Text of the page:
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  • Jul 7th, 2012 9:17 am
Deal Guru
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Dec 7, 2009
13833 posts
gdog799 wrote: i agree with the author. we put too much emphasis on jobs. Work should not be what everything in your life revolves around. We need to work to live, not live to work.

I agree with the author as well. I never ask people, "what do you do?" because a.) It's really not important to me and b.) The last half of that inquiry is "... to make money" which when you think about it, isn't really a good ice-breaker question at all. What if that person was recently laid off, or on disability, or back in school? Now it just sets the stage for a whole barrage of awkward follow-up questions like, "Oh, and what do you plan to do after that?" which is complicated and somewhat personal.
In a perfect system, corporations would fear the government and the government would fear the people. - David Wong

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Penalty Box
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Dec 20, 2004
5280 posts
Definitely agree with this article. I feel that people who are nothing but their job - ie it's all they are able to talk about, are about as one-dimensional and boring as it gets.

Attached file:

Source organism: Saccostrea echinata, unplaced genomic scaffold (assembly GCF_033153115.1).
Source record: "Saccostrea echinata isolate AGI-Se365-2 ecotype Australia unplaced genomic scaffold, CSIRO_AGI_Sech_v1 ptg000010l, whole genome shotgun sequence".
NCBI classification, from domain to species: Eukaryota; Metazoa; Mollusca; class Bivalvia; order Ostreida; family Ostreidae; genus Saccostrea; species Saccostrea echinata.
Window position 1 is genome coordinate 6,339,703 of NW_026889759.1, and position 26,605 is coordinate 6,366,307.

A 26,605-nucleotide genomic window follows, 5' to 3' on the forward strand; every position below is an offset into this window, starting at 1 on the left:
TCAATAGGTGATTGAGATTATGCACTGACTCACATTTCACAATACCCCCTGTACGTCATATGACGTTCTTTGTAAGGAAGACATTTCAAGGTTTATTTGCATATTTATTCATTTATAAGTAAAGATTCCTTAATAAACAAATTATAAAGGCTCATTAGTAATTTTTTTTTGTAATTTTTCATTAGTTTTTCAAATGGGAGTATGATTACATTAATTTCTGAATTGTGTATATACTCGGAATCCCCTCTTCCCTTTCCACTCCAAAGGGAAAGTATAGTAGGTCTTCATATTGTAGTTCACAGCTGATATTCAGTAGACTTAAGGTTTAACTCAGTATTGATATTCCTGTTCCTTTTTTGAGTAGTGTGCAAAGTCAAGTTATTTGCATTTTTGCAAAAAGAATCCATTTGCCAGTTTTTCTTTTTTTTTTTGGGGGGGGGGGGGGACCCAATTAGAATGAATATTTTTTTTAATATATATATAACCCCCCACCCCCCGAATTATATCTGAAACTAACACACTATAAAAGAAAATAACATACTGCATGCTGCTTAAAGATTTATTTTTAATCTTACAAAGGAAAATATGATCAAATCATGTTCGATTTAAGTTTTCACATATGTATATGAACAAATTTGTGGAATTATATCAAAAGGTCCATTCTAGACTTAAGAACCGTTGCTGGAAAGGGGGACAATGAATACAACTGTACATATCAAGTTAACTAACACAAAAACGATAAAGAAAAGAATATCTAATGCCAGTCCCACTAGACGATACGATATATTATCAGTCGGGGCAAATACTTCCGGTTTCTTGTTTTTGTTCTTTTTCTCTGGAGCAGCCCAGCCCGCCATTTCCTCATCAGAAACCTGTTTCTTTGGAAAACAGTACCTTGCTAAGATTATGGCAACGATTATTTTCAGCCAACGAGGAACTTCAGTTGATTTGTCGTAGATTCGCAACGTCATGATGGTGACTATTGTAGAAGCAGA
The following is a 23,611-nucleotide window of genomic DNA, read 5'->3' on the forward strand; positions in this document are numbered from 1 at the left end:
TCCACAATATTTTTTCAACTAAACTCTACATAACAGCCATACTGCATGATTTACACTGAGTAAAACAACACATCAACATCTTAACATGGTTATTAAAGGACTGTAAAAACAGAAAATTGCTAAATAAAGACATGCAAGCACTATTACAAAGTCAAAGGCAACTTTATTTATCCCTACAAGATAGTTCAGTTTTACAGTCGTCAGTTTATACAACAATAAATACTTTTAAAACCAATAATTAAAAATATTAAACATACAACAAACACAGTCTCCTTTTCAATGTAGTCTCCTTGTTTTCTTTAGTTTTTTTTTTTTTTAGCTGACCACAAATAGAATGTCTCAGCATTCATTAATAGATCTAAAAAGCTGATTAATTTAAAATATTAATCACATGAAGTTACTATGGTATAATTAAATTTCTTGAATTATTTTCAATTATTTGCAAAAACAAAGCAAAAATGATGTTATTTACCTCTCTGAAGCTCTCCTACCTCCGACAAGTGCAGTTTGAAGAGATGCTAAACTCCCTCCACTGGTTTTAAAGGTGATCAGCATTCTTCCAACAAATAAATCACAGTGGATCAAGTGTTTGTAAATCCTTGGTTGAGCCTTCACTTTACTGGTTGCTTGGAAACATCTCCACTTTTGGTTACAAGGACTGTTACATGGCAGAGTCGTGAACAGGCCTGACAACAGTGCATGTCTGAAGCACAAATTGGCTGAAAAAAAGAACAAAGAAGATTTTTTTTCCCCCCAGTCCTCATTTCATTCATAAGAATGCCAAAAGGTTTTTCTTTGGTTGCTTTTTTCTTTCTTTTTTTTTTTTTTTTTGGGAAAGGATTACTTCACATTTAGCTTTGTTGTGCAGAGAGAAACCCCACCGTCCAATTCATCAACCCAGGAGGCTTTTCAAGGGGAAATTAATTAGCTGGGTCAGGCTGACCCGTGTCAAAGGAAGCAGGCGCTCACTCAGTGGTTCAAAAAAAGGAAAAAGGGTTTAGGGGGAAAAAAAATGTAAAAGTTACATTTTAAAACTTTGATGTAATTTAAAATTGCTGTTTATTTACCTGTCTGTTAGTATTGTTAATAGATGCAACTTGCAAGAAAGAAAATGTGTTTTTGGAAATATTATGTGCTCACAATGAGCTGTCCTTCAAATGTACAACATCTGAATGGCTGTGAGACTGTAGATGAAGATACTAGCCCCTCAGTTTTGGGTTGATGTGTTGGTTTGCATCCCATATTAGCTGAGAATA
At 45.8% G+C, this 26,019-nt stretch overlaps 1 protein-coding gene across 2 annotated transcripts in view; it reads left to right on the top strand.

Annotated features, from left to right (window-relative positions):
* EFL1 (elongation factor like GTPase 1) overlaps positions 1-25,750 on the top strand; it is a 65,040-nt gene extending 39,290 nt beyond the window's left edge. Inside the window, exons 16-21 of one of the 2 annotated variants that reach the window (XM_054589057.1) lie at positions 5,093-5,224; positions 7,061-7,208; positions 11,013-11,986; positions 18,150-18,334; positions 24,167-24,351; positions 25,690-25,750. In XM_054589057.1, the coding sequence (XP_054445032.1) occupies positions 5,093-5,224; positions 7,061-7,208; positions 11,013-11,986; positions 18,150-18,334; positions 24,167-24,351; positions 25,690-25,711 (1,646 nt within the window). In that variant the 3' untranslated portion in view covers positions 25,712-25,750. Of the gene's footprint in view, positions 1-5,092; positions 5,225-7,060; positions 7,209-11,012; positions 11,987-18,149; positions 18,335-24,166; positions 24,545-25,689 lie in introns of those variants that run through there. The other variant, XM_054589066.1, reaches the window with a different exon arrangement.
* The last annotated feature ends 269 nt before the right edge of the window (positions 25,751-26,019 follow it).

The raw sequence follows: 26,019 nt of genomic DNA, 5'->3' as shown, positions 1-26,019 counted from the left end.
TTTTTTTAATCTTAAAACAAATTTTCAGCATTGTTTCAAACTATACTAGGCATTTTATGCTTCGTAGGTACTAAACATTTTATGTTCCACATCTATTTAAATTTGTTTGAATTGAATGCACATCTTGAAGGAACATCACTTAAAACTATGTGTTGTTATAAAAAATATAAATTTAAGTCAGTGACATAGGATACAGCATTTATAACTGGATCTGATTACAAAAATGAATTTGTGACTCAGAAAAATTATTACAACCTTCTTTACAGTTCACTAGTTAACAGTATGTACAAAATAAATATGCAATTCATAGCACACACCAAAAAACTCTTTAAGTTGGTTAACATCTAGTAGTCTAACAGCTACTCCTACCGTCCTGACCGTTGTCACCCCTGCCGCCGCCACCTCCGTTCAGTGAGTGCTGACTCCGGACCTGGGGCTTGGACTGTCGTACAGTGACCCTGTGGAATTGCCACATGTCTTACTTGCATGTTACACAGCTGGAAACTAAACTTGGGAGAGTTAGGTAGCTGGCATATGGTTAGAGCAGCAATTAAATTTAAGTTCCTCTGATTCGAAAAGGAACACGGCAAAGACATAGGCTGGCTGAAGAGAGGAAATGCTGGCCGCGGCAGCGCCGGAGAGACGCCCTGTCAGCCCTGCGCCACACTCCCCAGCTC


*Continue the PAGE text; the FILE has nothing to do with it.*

There's a big world out there and people who are completely dedicated to their careers are missing it, and I pity them.
Deal Addict
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Sep 22, 2009
2744 posts
I find it odd that so many people choose to start conversations with "what do you do for a living", when "what do you do for fun" generally leads to a much more interesting conversation and reveals far more about the person's personality. It's also much more inclusive since virtually everyone has something they enjoy doing when they have spare time, and for the most part it's something they've actively chosen to do because they like it. This makes it more likely that the person will enjoy talking about that hobby/activity; unlike when you ask about someone's job--the person may or may not have a job , and even if they do have one, there's a good chance they dislike it and/or dislike talking about it outside working hours since they talk about it for 40, 60 or 80+ hours per week depending on their line of work.

Only about 75% of adults are in the labour force, and of those only about 80-90% are likely to have a job depending on the demographics of your social gathering.

Starting with "what do you enjoy doing" is also more inclusive of students, retirees, homemakers, etc who are part of the 25% of the adult population who do not substantially participate in the labour force.
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Jun 26, 2010
475 posts
Most of the time I just keep to myself and try not to pry. I find socializing extremely tedious because people in general can be extremely sensitive. Also living in the GTA makes it worse because we've got every culture on the face of the earth represented here, and this can sometimes make socializing feel like you are tiptoeing in a minefield.

I say just stick to the hellos and cliche smalltalk lines (weather, weekend).
Nov 19, 2011
4 posts
The thing is that we spend a third of our lives at work. So at time, it's obviously a way to introduce yourself. But I agree with the author, we should emphasize on more personal traits. Our job is definitely shadowing characters into a one kind personality. "you're banker so you're like..." "you're a teacher so you're like ...".